What is the average score for games? (And other interesting statistics)

#1_FalstaffPosted 10/19/2013 11:42:32 PM
After seeing plenty of topics and posts surrounding the subject, I decided to finally discover what the ďaverageĒ score games receive really is. Some people say itís 5 of 10, others say itís 7 of 10. Iíve even seen some say an average game is an 8 of 10. There are lots of arguments for and against these stances.

What I did was take a look at gamerankings.com. I searched for all games from 2013 up to this day. In order for a game to make it into my data collection, it also had to have 10 or more reviews. And after entering 401 points of data, I came up with an average score of:

73.39

So, from this, we can definitively say that the average score awarded to a game this year is 73.39 based on a 100-point scale. The median of these scores is 75.83. Based on the median, in order to be in the top 25% of all games for this year, the score required is an 82.19 or higher. Top 10% is 86.86. Top 5% is 88.69.

I wanted to figure this out because of the recent reviews of Sonic: Lost World. Currently, it has a score of 62.00 (24 reviews) on gamerankings.com. A score that low puts it in the bottom 25% of all games this year. Does that mean itís necessarily a bad game? My answer is ďno.Ē Can it still be enjoyed? Certainly, yes.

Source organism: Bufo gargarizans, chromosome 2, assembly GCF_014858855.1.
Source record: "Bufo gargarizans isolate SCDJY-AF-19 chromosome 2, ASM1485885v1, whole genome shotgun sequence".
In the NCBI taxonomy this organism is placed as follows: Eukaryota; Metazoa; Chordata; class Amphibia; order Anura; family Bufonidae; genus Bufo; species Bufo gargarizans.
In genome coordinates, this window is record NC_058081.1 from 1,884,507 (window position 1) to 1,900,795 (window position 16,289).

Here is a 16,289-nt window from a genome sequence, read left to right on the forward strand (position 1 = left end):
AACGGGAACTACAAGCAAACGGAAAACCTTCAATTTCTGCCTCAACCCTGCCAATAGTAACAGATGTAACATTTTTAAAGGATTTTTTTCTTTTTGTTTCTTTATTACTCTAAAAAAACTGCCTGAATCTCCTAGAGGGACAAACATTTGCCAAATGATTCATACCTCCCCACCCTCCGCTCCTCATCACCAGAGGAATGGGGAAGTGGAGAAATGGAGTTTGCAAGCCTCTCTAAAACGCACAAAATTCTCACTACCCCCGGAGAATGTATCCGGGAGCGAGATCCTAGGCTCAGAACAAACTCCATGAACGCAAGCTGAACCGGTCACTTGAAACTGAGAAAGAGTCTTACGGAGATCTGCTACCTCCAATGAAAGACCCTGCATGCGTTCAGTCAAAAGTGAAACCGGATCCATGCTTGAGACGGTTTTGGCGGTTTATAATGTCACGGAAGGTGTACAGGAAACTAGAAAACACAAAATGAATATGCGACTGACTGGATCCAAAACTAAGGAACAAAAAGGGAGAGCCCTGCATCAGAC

As a side note, I think the current system for "scoring" games is utterly ridiculous.
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#2star_guy_100Posted 10/19/2013 11:45:55 PM
that seems reasonable. anyone who thinks 5/10 is average doesnt understand the scaling that has happened to game scores over a decade.
#3HermeticJusticePosted 10/19/2013 11:55:56 PM
star_guy_100 posted...
that seems reasonable. anyone who thinks 5/10 is average doesnt understand the scaling that has happened to game scores over a decade.


I hate scores too, but if you have a 5/10 game and a 7/10 game, it doesn't matter which is average or not, you're going to pick the 7 every time if you're only obsessed with the number

that's the problem IMO, people don't look to play games and then review them, they look to review them and then play them
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#4The13DoctorsPosted 10/20/2013 12:00:02 AM
85

The scale is 70-100.
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#5adampeltzPosted 10/20/2013 8:49:17 AM
Absurd lack of distribution on the low end. There's no distinction for games that get anywhere from a 1 to games that get... say a 4.9.